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The Shooting Salvationist: J. Frank Norris and the Murder Trial that Captivated America (Indie Next Pick) Paperback – November 6, 2012


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Product Details

  • Series: Indie Next Pick
  • Paperback: 384 pages
  • Publisher: Steerforth (November 6, 2012)
  • Language: English
  • ISBN-10: 1586422006
  • ISBN-13: 978-1586422004
  • Product Dimensions: 6 x 1.1 x 9 inches
  • Shipping Weight: 1 pounds (View shipping rates and policies)
  • Average Customer Review: 4.0 out of 5 stars  See all reviews (81 customer reviews)
  • Amazon Best Sellers Rank: #116,258 in Books (See Top 100 in Books)

Editorial Reviews

Review

A National True Crime Bestseller

"At a moment ripe for a new kind of media-savvy preacher, in a place where parsons wielded guns as confidently as they toted their Bibles, radio minister and mega-church pastor J. Frank Norris emerged as the archetype of his day. In his riveting tale of Norris’s 1927 trial for murder, David Stokes explains just how it is that this “Texas Tornado” became such a star…and lightening rod for controversy. Through rich and compelling narrative, a sharp eye for the quirky as well as the profound, rigorous research, and a commanding sense of the big picture, Stokes offers his reader a rare, exhilarating look at this notorious individual. In the process, he opens up fresh ways of understanding the local culture that vaulted Norris and his Texas-style fundamentalism onto a national stage."  - Darren Dochuk, author of From Bible Belt to Sunbelt: Plain-folk Religion, Grassroots Politics, and the Rise of Evangelical Conservatism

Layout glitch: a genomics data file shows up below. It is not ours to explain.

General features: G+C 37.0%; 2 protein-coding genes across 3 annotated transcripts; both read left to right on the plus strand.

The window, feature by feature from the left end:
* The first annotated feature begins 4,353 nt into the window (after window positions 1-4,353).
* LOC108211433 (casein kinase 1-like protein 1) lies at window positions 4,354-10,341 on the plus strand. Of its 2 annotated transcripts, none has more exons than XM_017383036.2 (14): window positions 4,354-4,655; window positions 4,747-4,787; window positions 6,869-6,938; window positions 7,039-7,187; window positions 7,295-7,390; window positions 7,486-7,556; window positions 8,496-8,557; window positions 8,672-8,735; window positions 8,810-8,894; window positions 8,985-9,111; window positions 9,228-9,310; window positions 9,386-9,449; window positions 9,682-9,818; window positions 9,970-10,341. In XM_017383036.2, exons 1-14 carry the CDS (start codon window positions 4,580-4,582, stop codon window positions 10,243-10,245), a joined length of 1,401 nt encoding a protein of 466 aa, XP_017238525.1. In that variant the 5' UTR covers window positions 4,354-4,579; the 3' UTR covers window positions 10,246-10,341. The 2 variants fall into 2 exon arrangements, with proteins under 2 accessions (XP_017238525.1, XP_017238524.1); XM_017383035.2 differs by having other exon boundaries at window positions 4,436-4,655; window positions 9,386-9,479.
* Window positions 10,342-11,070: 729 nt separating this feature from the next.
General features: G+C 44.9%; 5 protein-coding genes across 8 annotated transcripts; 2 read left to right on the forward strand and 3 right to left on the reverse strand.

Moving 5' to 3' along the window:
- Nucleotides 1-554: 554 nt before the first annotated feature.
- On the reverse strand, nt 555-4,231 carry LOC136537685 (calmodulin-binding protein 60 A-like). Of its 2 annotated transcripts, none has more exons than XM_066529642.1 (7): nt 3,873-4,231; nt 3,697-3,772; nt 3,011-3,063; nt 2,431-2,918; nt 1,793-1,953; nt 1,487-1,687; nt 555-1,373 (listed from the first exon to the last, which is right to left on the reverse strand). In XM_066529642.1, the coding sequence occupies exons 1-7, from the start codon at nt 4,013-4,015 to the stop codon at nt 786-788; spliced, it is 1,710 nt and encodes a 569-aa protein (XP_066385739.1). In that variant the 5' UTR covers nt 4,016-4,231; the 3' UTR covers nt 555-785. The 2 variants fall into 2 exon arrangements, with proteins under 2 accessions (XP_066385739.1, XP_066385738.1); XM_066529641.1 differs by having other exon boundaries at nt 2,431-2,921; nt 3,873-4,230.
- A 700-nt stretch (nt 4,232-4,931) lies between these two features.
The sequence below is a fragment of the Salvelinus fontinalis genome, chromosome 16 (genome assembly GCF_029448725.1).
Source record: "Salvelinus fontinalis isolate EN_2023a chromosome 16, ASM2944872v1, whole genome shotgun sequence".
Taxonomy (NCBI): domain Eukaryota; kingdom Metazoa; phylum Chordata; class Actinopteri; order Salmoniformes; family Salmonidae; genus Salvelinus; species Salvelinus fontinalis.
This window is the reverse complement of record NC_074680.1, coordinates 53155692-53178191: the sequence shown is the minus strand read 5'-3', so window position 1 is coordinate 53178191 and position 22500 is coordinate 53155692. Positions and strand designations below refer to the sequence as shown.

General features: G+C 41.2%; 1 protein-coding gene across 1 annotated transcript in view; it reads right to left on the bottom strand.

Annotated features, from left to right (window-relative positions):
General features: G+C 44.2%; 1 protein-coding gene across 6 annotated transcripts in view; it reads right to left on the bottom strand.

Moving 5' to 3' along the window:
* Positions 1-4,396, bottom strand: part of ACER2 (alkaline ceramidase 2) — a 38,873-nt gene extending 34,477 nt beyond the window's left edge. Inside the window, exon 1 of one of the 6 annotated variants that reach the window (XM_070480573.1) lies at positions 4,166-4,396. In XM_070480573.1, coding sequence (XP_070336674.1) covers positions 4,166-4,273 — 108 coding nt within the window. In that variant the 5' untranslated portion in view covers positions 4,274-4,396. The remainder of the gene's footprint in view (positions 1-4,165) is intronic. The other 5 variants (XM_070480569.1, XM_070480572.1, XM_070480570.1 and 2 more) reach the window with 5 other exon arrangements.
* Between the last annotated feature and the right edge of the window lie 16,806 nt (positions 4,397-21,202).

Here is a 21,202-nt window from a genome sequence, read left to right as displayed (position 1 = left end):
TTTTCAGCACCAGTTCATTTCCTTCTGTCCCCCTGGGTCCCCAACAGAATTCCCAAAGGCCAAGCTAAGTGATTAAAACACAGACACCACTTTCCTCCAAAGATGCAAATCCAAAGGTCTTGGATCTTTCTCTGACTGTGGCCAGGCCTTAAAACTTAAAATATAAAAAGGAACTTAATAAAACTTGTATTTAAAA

"This excellent book chronicles [a] court case that captivated the nation  - even if it's barely remembered today  - and makes its central player, Norris, as compelling and multilayered as any character from fiction. . . . The book is engagingly written, in an immediate, you-are-there style, and the story is as compelling and surprising as any Grisham thriller. Top of the line." - Booklist (starred review)

“Readers will enjoy this oversize tale—a snapshot of a fascinating time in American and Texas history—that reads like fiction. It will appeal to those interested in true crime, the history of fundamentalism, and the early days of Texas” – Library Journal